But Life was not hard for farmers, in the sense of being filled with suffering. It’s not a terrible existence from which post-industrial-revolution economic growth has freed us. Jordan characterizes life in the past as being brutal and terrible and people living in misery for most of human history. But this is just not true. It IS true for the impoverished masses that exist in societies that are more hierarchically organized, yes. But it’s precisely the opposite for most others, the smaller, more communally-organized, and relatively ‘short’ hierarchically-structured societies which have generally been the norm for most of humanity until recently. Even for farmers!  Although it is pretty crappy to be an impoverished transient worker, mistreated by your employer and paid very little to slave in the hot fields all day, this is not the only way to farm. This is what farming becomes under conditions of brutally hierarchical societal organization. There is no shortage of examples of societies that existed peacefully and happily, working relatively little by modern standards, surrounded by beautiful environments and having deep roots in communities that went back for generations. These places, which I think comprise most of human history (just not the military-economic-power part of history that we spend most of our time learning about), ran on love. Ironically, life has been the hardest, for the most people, BECAUSE OF imbalanced dominance hierarchies.

Maybe our Dominance-tendencies have even held us back! Are you absolutely, 100% sure, that we would not have developed better technologies, more harmonious societies, maybe even a globalized world that was not founded on ecological destruction and an ever-growing arms race, if we had structured society more laterally and less hierarchically, if we had tilted society even more towards dialogue-between-relative-equals rather than centralizing power in the hands of the few who are able to exert control over the many?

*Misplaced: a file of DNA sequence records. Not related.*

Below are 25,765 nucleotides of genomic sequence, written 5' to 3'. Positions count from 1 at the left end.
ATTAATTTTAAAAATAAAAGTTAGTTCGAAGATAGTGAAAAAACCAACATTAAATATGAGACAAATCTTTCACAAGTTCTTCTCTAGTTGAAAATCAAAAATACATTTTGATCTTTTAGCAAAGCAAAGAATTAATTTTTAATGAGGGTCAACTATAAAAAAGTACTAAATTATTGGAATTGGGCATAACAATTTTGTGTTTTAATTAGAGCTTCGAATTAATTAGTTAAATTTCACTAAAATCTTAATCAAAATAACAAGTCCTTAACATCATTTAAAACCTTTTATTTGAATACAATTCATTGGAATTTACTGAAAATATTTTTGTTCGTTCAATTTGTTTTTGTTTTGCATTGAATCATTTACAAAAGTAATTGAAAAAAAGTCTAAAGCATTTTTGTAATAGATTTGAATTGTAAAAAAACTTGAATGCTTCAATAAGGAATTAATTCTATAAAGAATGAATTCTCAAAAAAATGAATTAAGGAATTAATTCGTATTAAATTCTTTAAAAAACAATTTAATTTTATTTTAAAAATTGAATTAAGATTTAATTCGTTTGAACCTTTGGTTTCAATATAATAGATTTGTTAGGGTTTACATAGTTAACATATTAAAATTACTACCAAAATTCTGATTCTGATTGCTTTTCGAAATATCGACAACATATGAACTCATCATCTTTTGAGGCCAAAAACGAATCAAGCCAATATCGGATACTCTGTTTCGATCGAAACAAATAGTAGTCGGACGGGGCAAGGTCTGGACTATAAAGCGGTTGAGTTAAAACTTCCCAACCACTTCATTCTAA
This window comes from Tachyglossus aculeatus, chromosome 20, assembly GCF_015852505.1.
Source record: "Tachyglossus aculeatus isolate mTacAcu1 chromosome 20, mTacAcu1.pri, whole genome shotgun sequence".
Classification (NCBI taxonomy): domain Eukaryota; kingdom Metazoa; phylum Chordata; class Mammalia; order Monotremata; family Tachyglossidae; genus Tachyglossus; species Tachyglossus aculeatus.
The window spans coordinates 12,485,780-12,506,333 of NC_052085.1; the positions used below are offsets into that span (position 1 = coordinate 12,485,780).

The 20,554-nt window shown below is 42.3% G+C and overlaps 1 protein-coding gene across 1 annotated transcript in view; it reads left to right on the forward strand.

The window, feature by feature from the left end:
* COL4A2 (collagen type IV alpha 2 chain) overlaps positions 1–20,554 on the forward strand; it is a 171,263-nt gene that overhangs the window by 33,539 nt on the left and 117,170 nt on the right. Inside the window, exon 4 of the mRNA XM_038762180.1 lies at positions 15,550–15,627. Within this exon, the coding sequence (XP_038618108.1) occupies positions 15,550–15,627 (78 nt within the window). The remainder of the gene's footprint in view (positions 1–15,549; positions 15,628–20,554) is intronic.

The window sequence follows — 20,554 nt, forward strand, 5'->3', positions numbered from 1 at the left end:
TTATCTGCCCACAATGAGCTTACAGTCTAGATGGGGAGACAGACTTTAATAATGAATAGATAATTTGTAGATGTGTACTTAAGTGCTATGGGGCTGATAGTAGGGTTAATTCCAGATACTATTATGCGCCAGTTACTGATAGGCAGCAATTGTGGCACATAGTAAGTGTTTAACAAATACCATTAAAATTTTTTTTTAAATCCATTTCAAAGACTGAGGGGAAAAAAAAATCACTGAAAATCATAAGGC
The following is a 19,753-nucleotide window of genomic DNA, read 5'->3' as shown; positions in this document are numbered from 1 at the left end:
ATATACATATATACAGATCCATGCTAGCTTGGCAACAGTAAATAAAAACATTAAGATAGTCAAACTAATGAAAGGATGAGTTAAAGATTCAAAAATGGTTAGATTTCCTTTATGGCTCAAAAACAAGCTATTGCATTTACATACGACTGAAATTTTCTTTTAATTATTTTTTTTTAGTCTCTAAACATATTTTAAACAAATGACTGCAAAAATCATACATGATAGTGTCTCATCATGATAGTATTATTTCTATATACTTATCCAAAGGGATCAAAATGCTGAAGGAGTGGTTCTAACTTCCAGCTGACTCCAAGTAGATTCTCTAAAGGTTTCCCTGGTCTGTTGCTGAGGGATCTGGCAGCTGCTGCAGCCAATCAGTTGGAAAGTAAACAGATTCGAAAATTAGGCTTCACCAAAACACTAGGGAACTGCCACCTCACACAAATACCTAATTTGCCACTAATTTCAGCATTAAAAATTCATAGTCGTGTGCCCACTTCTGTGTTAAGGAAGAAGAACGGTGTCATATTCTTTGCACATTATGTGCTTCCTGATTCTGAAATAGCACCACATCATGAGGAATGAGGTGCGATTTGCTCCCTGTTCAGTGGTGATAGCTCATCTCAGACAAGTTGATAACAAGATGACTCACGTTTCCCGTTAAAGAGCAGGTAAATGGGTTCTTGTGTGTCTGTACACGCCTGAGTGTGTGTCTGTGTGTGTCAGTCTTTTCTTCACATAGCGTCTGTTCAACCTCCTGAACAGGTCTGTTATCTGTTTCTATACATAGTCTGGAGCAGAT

——————————-

In conclusion, across the whole continuum of Bear Food reasoning from the straightforward Naturalistic Fallacy through to Functionalist/Darwinian arguments, through to bootstrapping reasoning, it should be clear by now that subsequently-evolved systems are not necessarily subservient to or inferior to earlier-evolved systems. The Apprentice can indeed overcome the Master.

In the case of human evolution, I would argue that it is our group-based tendencies that give humans our “Goodest” characteristics, and that are our greatest asset as we head into the adaptive challenges of the future. I will revisit this in Part 7: Psychology at the Ending of the World.

There are many different ways in which Naturalistic Fallacies creep into and guide Jordan’s arguments, and when you expose their interwoven tendrils, I think the lobster-story just flat out falls apart. It is a highly misleading guide to “human nature”, and leads to reasoning errors that result in often-bad advice. The Valiant Individual Hero as a paragon of human goodness, is just a myth; rather than being The Truth (or even Jordan’s version of truth as he explained to Sam Harris). You have not been being told about the archetype of the Hero; you have instead been misled by the archetype of the Trickster. We will discuss this in more depth in the next essay: Part 3: The Bucko Mistake.